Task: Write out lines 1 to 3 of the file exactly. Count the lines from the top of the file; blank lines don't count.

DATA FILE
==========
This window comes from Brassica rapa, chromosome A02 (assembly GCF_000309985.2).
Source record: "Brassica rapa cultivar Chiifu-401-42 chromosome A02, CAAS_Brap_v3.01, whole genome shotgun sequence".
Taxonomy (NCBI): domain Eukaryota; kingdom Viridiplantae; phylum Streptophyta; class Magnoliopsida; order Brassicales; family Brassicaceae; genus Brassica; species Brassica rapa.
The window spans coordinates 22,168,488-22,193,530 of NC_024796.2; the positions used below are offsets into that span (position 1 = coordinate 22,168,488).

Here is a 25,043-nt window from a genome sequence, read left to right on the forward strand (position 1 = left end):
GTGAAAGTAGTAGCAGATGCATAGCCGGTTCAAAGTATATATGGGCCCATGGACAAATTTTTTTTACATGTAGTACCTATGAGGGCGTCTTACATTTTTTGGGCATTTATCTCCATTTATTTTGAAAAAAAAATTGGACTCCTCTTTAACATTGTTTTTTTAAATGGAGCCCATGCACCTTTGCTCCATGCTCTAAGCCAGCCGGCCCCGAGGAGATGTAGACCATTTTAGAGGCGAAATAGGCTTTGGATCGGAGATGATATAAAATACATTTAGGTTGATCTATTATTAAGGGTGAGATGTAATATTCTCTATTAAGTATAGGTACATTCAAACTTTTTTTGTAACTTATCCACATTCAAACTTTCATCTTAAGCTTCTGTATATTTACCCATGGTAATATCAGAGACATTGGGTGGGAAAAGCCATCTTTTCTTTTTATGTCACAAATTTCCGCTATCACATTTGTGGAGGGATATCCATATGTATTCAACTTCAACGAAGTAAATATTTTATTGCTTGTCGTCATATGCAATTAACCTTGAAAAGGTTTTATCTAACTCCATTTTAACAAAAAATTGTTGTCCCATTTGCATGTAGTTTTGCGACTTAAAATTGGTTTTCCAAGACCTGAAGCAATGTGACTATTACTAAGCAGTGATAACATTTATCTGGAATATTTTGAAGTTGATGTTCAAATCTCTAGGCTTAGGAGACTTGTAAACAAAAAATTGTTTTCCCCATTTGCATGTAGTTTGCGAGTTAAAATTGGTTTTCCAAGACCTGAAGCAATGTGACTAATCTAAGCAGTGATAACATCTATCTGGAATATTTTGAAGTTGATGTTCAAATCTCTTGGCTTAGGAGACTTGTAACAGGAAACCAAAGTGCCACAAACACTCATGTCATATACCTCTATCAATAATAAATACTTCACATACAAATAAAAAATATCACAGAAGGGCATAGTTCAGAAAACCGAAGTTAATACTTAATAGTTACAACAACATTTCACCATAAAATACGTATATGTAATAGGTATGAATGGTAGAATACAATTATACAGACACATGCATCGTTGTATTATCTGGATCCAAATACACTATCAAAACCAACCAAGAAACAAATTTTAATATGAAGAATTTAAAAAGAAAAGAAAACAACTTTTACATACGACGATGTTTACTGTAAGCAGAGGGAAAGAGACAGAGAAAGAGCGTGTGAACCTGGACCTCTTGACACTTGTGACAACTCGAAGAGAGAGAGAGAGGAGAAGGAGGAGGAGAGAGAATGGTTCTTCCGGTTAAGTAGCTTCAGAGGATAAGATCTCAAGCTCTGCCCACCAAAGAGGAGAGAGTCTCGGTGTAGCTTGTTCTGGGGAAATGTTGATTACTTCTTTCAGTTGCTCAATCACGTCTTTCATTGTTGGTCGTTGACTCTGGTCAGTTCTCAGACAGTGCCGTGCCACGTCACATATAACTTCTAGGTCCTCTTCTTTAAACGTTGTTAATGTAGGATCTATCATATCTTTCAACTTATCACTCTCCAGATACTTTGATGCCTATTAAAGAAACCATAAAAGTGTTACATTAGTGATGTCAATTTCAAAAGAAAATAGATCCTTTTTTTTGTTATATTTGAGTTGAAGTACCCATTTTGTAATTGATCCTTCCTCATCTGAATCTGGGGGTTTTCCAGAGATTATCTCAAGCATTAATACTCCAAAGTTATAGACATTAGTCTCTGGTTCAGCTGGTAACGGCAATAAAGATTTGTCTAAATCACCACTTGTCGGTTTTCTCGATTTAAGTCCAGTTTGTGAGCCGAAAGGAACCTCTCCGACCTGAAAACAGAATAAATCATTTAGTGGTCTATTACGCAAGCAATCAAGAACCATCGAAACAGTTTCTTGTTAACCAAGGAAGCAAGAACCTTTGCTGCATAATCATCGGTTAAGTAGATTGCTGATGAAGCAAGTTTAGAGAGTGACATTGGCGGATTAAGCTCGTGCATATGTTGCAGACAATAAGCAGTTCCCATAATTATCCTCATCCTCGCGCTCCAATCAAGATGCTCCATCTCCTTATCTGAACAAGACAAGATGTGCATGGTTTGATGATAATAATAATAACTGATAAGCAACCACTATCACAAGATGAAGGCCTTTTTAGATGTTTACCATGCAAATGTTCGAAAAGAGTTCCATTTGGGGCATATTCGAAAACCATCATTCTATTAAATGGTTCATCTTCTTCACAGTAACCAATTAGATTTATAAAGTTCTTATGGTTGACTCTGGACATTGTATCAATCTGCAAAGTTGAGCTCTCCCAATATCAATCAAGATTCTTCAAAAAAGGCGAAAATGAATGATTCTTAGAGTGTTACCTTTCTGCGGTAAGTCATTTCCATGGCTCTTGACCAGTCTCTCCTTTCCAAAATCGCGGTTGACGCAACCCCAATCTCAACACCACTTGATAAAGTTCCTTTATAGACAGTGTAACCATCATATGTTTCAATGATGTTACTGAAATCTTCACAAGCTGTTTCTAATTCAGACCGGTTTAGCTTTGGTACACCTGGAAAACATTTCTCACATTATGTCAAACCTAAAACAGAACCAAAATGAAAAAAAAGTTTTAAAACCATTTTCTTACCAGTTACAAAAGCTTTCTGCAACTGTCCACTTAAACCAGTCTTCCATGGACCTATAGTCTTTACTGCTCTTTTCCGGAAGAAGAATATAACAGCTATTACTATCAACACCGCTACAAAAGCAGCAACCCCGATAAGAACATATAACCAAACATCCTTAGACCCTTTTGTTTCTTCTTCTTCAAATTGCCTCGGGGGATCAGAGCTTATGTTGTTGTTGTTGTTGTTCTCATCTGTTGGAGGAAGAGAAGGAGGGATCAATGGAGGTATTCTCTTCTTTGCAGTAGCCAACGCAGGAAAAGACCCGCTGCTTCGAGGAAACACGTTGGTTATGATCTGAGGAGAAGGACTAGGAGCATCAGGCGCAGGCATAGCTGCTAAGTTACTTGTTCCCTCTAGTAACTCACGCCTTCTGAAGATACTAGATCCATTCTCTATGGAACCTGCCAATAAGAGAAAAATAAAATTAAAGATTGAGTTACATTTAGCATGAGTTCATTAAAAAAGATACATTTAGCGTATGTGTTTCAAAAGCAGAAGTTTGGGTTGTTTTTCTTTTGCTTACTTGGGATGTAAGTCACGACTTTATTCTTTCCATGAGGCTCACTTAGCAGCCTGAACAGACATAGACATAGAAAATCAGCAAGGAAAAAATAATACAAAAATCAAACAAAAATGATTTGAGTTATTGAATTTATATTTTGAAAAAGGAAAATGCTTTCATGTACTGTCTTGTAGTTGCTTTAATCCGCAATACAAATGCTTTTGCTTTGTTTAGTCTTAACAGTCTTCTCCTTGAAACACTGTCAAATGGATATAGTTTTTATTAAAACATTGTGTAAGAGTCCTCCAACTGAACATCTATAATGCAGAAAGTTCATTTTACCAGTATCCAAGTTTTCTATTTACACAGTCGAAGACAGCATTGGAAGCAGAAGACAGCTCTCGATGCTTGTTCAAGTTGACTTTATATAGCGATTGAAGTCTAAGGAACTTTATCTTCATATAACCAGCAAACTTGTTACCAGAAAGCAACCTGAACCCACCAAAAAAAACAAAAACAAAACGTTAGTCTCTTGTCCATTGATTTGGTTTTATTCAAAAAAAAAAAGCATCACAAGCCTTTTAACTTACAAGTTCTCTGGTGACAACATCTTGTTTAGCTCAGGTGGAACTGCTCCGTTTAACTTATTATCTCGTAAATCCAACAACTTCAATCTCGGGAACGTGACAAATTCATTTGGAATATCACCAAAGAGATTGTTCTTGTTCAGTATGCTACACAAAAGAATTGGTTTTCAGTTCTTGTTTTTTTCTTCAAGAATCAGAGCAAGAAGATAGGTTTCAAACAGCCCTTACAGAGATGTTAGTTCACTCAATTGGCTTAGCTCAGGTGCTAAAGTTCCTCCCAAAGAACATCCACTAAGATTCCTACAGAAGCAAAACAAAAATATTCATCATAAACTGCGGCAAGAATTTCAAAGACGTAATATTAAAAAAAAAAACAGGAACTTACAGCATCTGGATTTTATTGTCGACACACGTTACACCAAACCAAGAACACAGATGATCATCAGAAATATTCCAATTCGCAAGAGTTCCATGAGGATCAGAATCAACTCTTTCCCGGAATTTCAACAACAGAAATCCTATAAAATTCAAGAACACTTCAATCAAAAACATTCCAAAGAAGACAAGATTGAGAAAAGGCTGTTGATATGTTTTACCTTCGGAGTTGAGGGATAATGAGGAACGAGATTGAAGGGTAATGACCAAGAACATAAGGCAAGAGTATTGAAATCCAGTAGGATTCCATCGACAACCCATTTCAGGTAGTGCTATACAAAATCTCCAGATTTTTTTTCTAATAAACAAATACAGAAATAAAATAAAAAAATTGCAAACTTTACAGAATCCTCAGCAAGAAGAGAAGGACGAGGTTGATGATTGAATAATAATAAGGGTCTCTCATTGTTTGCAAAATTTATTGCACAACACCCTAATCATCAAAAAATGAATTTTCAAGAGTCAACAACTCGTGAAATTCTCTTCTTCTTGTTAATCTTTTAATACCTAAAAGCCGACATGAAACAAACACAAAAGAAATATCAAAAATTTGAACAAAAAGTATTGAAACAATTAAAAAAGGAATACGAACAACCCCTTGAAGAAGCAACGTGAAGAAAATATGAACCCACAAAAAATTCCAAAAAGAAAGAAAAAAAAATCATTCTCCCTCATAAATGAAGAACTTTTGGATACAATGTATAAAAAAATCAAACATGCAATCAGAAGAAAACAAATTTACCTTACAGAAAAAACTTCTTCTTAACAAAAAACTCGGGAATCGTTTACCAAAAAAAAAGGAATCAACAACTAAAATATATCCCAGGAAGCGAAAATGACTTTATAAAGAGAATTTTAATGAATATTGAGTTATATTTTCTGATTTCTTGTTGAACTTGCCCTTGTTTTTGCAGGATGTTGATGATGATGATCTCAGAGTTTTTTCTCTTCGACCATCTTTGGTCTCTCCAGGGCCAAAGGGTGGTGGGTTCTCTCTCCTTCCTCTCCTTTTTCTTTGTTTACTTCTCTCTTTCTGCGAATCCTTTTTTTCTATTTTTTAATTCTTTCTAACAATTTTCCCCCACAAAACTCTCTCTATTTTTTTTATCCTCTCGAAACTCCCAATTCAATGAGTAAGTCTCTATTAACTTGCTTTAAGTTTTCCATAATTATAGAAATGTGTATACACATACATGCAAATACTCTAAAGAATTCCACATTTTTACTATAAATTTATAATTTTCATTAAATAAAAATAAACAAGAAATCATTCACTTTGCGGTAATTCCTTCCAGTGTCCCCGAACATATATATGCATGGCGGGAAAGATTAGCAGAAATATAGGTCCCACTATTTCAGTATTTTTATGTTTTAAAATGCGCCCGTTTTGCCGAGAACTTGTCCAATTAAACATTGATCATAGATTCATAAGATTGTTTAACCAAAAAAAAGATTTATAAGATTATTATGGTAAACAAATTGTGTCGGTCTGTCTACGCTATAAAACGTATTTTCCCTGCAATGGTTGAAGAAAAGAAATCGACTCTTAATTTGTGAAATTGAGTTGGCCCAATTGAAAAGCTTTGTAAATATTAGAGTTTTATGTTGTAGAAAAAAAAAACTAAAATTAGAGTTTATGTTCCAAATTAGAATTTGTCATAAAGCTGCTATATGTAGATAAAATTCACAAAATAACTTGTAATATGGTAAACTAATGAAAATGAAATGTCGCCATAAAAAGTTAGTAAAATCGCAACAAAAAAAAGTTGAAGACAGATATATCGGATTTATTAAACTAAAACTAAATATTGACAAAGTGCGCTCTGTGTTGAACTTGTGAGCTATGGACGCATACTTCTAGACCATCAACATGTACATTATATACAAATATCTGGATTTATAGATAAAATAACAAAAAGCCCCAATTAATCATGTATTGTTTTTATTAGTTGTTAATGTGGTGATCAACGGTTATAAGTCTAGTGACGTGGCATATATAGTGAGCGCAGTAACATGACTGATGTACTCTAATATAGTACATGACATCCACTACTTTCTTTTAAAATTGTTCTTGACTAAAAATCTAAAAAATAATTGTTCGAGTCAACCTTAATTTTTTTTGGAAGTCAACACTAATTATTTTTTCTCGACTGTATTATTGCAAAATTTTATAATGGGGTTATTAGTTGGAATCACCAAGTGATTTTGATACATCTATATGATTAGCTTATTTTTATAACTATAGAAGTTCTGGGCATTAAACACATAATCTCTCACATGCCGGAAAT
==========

This window comes from Brassica rapa, chromosome A02 (assembly GCF_000309985.2).
Source record: "Brassica rapa cultivar Chiifu-401-42 chromosome A02, CAAS_Brap_v3.01, whole genome shotgun sequence".
Taxonomy (NCBI): domain Eukaryota; kingdom Viridiplantae; phylum Streptophyta; class Magnoliopsida; order Brassicales; family Brassicaceae; genus Brassica; species Brassica rapa.